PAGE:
Let’s Pretend

Mere Christianity“Up till now, I have been trying to describe facts – what God is and what He has done. Now I want to talk about practice – what do we do next? What difference does all this theology make?”    (page 187)

I really like the imagery that Lewis uses in this chapter, talking about how we – in a sense – pretend to be children of god. We are not truly His children, but His creation. But He created us to be His children (though He did not beget us as He did Jesus). Fun paradox, eh? But Lewis handles it gracefully, sharing how we pretend to be like God in order to become more like Him. but in all of this we have to remember that theology in practice is different from anything else. Doing what Christ said is different from reading Plato or Marx and then carrying it out. We have to recognize that God is active and working in us to change us. We do not do this alone. We cannot do this on our own. Only God can kill the old, sinful man and replace it with His character. But we do need to make the effort on our end. In a sense, we can only allow God to work in us.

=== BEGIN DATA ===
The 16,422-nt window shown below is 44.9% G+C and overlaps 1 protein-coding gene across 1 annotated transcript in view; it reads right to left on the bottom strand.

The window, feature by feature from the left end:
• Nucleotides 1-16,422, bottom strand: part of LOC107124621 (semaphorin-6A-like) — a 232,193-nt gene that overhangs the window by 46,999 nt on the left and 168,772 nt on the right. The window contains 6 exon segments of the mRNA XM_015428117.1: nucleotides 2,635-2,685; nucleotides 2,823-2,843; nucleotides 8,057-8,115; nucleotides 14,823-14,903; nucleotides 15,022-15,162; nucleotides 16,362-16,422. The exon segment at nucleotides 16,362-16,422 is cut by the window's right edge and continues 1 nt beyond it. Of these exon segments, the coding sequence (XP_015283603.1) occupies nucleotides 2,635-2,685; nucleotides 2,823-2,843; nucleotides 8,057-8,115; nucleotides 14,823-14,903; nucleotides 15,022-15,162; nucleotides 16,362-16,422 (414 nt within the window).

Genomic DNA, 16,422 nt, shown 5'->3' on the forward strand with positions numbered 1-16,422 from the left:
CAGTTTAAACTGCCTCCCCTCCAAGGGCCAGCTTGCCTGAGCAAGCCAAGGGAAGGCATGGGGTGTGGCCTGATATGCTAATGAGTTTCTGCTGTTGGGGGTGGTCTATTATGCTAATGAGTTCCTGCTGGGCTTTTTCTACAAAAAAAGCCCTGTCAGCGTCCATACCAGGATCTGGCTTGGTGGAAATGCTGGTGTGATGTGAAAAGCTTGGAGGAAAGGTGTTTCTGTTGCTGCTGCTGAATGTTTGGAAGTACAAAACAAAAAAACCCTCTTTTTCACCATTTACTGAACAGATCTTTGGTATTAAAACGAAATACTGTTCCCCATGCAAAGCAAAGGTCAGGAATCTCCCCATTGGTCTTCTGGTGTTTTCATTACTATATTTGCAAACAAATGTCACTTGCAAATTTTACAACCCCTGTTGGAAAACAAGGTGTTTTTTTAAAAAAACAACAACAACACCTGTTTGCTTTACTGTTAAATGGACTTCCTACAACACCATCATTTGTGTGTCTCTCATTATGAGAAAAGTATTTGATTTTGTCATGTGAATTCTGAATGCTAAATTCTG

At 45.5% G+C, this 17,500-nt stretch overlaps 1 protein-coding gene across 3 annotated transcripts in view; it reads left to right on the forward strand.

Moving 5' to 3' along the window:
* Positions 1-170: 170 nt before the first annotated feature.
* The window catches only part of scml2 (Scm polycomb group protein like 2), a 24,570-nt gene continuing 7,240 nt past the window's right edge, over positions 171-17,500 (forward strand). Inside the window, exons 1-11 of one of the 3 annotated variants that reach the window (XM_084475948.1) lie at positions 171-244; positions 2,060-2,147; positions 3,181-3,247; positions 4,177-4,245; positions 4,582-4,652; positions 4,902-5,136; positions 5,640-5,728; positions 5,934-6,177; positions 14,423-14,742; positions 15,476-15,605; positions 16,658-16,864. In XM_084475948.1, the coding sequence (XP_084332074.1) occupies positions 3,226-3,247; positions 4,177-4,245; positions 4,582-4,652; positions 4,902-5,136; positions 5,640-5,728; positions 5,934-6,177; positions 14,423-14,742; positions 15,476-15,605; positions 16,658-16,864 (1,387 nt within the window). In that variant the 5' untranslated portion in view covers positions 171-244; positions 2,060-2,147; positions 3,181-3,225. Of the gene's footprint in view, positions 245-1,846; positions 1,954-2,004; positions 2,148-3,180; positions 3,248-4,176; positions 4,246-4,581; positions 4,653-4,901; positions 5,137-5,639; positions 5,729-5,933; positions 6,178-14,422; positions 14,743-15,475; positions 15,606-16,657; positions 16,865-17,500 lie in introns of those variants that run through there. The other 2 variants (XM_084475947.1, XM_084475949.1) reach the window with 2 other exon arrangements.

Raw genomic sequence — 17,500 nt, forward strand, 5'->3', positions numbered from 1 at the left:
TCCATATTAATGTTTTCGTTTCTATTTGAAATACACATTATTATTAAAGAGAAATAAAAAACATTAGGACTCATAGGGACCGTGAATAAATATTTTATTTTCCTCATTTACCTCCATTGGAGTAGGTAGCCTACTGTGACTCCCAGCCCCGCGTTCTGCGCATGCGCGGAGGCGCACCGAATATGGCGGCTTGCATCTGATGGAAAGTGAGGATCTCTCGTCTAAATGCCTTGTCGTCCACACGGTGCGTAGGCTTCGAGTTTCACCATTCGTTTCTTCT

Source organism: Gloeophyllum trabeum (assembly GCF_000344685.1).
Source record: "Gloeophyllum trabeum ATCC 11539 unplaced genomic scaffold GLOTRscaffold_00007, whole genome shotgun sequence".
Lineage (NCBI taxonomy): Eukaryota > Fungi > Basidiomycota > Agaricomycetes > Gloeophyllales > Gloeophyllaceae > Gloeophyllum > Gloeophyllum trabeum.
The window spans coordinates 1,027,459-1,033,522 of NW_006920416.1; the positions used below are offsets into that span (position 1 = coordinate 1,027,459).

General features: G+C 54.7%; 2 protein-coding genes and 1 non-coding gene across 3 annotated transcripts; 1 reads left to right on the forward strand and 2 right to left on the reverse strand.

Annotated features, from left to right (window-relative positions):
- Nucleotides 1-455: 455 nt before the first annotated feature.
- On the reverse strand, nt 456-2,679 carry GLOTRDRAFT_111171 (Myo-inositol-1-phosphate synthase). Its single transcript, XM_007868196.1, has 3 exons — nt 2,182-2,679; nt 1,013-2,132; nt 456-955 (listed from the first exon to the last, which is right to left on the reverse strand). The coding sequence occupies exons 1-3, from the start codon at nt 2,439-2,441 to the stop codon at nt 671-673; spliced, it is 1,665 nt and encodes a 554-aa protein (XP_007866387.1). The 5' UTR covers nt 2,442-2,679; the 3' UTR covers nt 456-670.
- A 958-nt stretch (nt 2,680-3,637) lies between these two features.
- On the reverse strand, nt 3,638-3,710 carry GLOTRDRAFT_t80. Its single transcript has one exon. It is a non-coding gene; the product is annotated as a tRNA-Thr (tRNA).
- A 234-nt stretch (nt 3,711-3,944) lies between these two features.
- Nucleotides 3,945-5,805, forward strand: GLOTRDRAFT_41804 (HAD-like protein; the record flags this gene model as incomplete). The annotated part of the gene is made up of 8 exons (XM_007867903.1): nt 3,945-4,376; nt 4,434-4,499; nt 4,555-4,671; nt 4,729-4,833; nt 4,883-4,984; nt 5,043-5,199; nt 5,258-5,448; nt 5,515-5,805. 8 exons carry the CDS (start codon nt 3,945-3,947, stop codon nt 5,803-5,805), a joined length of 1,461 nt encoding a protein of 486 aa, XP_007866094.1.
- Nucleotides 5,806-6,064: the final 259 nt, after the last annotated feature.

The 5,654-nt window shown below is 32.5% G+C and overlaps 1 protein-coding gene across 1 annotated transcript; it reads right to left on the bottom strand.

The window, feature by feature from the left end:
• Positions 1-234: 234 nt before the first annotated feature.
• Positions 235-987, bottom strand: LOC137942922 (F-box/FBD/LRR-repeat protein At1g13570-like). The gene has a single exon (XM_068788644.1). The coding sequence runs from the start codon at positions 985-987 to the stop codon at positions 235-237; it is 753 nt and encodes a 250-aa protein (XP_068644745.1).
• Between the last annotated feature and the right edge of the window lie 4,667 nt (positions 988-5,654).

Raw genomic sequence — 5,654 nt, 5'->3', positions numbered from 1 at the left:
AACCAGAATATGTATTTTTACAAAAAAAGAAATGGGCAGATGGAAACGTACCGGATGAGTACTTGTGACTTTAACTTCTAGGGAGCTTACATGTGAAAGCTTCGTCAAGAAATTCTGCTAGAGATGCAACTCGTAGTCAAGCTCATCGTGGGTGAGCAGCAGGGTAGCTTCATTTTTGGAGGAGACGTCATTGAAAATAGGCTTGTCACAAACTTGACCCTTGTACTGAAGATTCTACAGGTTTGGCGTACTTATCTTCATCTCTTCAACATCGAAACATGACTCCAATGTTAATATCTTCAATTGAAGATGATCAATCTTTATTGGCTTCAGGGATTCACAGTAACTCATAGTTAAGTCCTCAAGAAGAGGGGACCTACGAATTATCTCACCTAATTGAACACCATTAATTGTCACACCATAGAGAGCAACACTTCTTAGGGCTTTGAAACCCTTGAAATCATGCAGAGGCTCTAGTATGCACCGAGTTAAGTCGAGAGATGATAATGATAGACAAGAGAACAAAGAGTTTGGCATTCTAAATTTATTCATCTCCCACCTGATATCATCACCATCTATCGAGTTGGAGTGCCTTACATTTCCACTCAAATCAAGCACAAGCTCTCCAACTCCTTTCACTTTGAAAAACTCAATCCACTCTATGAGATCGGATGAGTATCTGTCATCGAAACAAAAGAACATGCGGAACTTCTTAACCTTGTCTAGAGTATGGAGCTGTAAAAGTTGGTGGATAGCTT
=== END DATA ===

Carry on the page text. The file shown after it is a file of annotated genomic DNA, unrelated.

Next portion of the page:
Lewis also points out two other items that I would like to note. The first is that we have to recognize God behind those humans helping us or we are little more than babies grasping at our mother’s breast without realizing who we are getting our sustenance from. (And along that train of thought, we should not put all our trust in any man. Ever.)

The second item is that I found I really like when Lewis points out that who we are in distress is the real us since we do not have time to hide behind a mask. It is very convicting to me, as often my real demeanor will show through when things do not go my way, and I find myself frustrated. I see the areas that I still have so far to grow in, that I might become more like ,y Creator, my Father.